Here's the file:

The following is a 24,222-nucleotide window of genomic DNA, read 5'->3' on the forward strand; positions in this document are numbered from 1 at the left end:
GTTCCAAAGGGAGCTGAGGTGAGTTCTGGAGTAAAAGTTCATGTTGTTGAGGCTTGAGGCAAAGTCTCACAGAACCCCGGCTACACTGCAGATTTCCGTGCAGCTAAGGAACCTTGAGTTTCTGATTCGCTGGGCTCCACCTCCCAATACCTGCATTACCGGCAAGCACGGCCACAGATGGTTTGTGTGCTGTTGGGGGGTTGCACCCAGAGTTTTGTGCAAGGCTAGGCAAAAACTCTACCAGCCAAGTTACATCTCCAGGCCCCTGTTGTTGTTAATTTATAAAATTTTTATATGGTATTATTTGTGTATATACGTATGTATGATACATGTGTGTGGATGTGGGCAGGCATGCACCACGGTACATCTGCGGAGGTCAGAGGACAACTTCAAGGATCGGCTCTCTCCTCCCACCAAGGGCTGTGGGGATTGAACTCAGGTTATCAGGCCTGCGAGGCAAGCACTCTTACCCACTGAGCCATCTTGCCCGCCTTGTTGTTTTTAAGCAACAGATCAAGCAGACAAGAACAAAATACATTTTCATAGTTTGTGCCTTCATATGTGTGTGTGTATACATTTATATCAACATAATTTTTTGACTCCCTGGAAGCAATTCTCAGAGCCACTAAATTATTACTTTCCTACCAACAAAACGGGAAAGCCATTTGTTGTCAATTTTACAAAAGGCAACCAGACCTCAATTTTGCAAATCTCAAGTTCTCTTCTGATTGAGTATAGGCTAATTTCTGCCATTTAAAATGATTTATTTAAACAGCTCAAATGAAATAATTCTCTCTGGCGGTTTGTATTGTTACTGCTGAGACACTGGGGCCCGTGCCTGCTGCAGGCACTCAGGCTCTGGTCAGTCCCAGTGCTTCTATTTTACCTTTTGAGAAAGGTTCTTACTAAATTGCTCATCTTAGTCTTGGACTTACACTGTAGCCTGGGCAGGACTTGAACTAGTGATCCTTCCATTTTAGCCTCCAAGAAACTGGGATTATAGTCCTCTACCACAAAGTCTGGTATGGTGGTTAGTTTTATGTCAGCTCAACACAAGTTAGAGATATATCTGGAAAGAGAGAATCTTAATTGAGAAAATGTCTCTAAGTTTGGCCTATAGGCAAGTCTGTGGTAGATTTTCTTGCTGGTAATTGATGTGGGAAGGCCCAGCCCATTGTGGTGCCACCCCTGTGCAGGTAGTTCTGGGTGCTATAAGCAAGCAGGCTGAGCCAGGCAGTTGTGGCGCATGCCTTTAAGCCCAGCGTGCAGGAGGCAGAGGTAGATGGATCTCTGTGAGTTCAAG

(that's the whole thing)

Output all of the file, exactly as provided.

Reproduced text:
The following is a 24,222-nucleotide window of genomic DNA, read 5'->3' on the forward strand; positions in this document are numbered from 1 at the left end:
GTTCCAAAGGGAGCTGAGGTGAGTTCTGGAGTAAAAGTTCATGTTGTTGAGGCTTGAGGCAAAGTCTCACAGAACCCCGGCTACACTGCAGATTTCCGTGCAGCTAAGGAACCTTGAGTTTCTGATTCGCTGGGCTCCACCTCCCAATACCTGCATTACCGGCAAGCACGGCCACAGATGGTTTGTGTGCTGTTGGGGGGTTGCACCCAGAGTTTTGTGCAAGGCTAGGCAAAAACTCTACCAGCCAAGTTACATCTCCAGGCCCCTGTTGTTGTTAATTTATAAAATTTTTATATGGTATTATTTGTGTATATACGTATGTATGATACATGTGTGTGGATGTGGGCAGGCATGCACCACGGTACATCTGCGGAGGTCAGAGGACAACTTCAAGGATCGGCTCTCTCCTCCCACCAAGGGCTGTGGGGATTGAACTCAGGTTATCAGGCCTGCGAGGCAAGCACTCTTACCCACTGAGCCATCTTGCCCGCCTTGTTGTTTTTAAGCAACAGATCAAGCAGACAAGAACAAAATACATTTTCATAGTTTGTGCCTTCATATGTGTGTGTGTATACATTTATATCAACATAATTTTTTGACTCCCTGGAAGCAATTCTCAGAGCCACTAAATTATTACTTTCCTACCAACAAAACGGGAAAGCCATTTGTTGTCAATTTTACAAAAGGCAACCAGACCTCAATTTTGCAAATCTCAAGTTCTCTTCTGATTGAGTATAGGCTAATTTCTGCCATTTAAAATGATTTATTTAAACAGCTCAAATGAAATAATTCTCTCTGGCGGTTTGTATTGTTACTGCTGAGACACTGGGGCCCGTGCCTGCTGCAGGCACTCAGGCTCTGGTCAGTCCCAGTGCTTCTATTTTACCTTTTGAGAAAGGTTCTTACTAAATTGCTCATCTTAGTCTTGGACTTACACTGTAGCCTGGGCAGGACTTGAACTAGTGATCCTTCCATTTTAGCCTCCAAGAAACTGGGATTATAGTCCTCTACCACAAAGTCTGGTATGGTGGTTAGTTTTATGTCAGCTCAACACAAGTTAGAGATATATCTGGAAAGAGAGAATCTTAATTGAGAAAATGTCTCTAAGTTTGGCCTATAGGCAAGTCTGTGGTAGATTTTCTTGCTGGTAATTGATGTGGGAAGGCCCAGCCCATTGTGGTGCCACCCCTGTGCAGGTAGTTCTGGGTGCTATAAGCAAGCAGGCTGAGCCAGGCAGTTGTGGCGCATGCCTTTAAGCCCAGCGTGCAGGAGGCAGAGGTAGATGGATCTCTGTGAGTTCAAG